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Drug-Nutrient Interactions


- by Dr. James Meschino, DC, MS, ROHP

Introduction

As vitamin and herbal supplements are used by increasing numbers of people, health practitioners must be knowledgeable about their safety. Adverse side effects of certain supplement products are described in the literature, as well as various drug-nutrient interactions. In clinical practice recognizing adverse effects of vitamin and herbal supplementation is not routine and unfortunately their reporting is even less frequent. Pharmacists, physicians, nurses, and other health practitoners are encouraged to report adverse effects and product quality issues through the FDA Special Nutritionals Adverse Event Monitoring system or the MedWatch system, or to the USP Practitioner's Reporting Network. Postmarketing surveillance can identify adverse effects and products of poor quality. This in turn improves information and recommendations to consumers. Of the limited number of dietary supplement adverse event reports to the FDA in 1998, 7% involved St. John's wort, 8% ginkgo biloba, and at least 17% ephedra-containing products.

All medicinal agents have potentially unexpected effects including toxicity, and herbal products are no different. As with other drugs, the risk of unexpected effects may be influenced by a user's age, gender, genetics, nutrition status, and concurrent disease states and treatments.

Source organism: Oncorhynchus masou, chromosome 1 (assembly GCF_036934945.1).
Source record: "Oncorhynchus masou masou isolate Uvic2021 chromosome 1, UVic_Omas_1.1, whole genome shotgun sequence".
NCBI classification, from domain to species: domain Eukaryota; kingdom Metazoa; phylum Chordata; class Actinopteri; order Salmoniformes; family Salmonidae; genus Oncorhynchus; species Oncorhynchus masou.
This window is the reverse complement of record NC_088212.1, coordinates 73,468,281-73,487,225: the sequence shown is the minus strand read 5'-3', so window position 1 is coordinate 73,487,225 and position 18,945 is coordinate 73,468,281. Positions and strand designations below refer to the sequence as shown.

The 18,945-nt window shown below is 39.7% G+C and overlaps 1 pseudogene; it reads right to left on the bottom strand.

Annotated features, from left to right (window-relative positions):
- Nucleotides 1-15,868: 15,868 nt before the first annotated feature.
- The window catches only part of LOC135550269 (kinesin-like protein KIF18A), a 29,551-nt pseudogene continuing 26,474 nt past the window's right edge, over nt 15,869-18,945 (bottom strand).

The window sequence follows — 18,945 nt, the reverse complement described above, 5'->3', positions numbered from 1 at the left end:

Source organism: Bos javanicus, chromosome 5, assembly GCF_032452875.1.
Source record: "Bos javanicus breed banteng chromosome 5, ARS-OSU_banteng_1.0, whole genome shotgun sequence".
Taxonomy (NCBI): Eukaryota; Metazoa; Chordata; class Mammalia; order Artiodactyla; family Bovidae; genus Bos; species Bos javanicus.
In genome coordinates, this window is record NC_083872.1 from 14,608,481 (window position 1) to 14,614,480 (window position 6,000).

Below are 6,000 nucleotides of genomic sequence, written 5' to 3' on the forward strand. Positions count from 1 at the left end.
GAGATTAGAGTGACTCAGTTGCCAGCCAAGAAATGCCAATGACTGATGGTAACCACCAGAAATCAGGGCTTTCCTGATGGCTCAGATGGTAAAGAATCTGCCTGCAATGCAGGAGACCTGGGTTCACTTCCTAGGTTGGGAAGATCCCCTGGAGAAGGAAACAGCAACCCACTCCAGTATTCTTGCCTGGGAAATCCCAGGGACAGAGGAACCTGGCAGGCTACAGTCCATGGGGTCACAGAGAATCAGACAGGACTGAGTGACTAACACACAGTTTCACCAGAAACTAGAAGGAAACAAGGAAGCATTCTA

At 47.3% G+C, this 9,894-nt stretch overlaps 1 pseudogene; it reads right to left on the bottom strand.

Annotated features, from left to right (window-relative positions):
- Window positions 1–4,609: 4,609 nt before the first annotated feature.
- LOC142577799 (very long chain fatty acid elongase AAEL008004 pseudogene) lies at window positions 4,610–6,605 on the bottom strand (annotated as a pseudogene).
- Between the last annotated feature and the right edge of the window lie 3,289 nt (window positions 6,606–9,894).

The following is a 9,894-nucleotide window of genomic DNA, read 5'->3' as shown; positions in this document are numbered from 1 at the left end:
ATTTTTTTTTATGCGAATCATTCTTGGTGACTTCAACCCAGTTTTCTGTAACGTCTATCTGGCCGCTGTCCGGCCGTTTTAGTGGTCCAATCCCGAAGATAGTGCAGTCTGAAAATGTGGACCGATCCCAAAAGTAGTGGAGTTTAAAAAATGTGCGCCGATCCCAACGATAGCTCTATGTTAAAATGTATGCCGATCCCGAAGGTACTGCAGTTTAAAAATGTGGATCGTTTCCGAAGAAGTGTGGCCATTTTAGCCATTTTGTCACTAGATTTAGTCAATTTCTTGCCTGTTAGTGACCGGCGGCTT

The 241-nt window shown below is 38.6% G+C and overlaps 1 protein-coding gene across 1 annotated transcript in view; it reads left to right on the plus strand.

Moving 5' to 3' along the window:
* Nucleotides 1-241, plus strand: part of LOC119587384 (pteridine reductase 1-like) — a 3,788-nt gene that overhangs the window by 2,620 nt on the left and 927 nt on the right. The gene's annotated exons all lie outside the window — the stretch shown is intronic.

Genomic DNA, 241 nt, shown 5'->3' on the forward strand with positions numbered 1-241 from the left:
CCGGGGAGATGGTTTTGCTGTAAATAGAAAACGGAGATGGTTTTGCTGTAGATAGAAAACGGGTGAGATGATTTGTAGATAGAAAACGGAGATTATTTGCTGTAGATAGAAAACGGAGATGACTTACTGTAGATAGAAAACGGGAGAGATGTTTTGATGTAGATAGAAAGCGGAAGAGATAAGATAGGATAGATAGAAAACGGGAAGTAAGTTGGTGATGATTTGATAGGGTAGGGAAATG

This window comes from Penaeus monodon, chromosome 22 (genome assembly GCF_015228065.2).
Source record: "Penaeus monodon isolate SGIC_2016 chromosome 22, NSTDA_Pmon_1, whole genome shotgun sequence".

Four Biggest Concerns with Drug-Nutrient Interactions 

  1. Bleeding disorders 
  2. Brain chemistry imbalances 
  3. Heart muscle (myocardial) dysfunction 
  4. Internal organ damage and/or toxicity

1. Bleeding disorders

A number of herbal and vitamin supplements, when ingested at or above specific dosages, are known to have anti-coagulant effects. In certain instances, these products taken alone, or in combination with other anti-coagulant drugs have resulted in bleeding disorders. As such, the following supplements should not be recommended to patients taking anti-coagulant drugs unless prothrombin time can be carefully monitored (INR), in order to guard against bleeding disorders. Further, the use of these supplements, even the absence of concurrent anti-coagulant drug use, may still increase the risk of a bleeding disorder and thus, practitioners should carefully monitor patients using these products under any circumstances:

A. Ginkgo Biloba Extract

Ginkgo biloba extract contains active ingredients which are known to decrease platelet aggregation.


One week's use of Ginkgo biloba extract was associated with spontaneous bleeding from the iris into the anterior chamber of the eye. Another report described bilateral subdural hematomas attributed to taking Ginkgo biloba for at least 1.5 years. Taking it for more than 6 months was associated with a subarachnoid hemorrhage in a 61-year-old man.